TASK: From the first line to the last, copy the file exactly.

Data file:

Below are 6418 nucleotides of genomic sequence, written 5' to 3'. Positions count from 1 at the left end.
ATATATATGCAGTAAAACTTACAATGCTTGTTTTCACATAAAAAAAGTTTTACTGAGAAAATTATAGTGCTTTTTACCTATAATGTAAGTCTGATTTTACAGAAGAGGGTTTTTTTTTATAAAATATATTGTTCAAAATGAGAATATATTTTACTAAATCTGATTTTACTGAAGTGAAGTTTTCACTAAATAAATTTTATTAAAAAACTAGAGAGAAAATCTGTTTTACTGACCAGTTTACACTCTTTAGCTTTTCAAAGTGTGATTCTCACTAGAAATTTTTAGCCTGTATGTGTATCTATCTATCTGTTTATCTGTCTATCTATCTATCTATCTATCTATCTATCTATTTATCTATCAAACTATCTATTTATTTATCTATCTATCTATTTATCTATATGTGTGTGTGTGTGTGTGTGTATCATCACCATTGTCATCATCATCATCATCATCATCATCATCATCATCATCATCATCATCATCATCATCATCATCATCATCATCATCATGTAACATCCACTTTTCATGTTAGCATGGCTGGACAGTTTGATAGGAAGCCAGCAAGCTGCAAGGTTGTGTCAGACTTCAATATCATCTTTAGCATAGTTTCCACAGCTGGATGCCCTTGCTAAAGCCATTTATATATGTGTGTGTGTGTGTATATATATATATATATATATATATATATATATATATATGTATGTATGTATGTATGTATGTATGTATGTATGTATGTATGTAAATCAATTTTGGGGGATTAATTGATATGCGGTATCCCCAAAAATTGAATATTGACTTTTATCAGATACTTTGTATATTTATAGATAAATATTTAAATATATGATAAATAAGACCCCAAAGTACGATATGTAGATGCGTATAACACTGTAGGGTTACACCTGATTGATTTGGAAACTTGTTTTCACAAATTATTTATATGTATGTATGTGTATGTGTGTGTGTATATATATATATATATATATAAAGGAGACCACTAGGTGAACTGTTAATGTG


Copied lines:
Below are 6418 nucleotides of genomic sequence, written 5' to 3'. Positions count from 1 at the left end.
ATATATATGCAGTAAAACTTACAATGCTTGTTTTCACATAAAAAAAGTTTTACTGAGAAAATTATAGTGCTTTTTACCTATAATGTAAGTCTGATTTTACAGAAGAGGGTTTTTTTTTATAAAATATATTGTTCAAAATGAGAATATATTTTACTAAATCTGATTTTACTGAAGTGAAGTTTTCACTAAATAAATTTTATTAAAAAACTAGAGAGAAAATCTGTTTTACTGACCAGTTTACACTCTTTAGCTTTTCAAAGTGTGATTCTCACTAGAAATTTTTAGCCTGTATGTGTATCTATCTATCTGTTTATCTGTCTATCTATCTATCTATCTATCTATCTATCTATTTATCTATCAAACTATCTATTTATTTATCTATCTATCTATTTATCTATATGTGTGTGTGTGTGTGTGTGTATCATCACCATTGTCATCATCATCATCATCATCATCATCATCATCATCATCATCATCATCATCATCATCATCATCATCATCATCATCATGTAACATCCACTTTTCATGTTAGCATGGCTGGACAGTTTGATAGGAAGCCAGCAAGCTGCAAGGTTGTGTCAGACTTCAATATCATCTTTAGCATAGTTTCCACAGCTGGATGCCCTTGCTAAAGCCATTTATATATGTGTGTGTGTGTGTATATATATATATATATATATATATATATATATATATATGTATGTATGTATGTATGTATGTATGTATGTATGTATGTATGTAAATCAATTTTGGGGGATTAATTGATATGCGGTATCCCCAAAAATTGAATATTGACTTTTATCAGATACTTTGTATATTTATAGATAAATATTTAAATATATGATAAATAAGACCCCAAAGTACGATATGTAGATGCGTATAACACTGTAGGGTTACACCTGATTGATTTGGAAACTTGTTTTCACAAATTATTTATATGTATGTATGTGTATGTGTGTGTGTATATATATATATATATATATAAAGGAGACCACTAGGTGAACTGTTAATGTG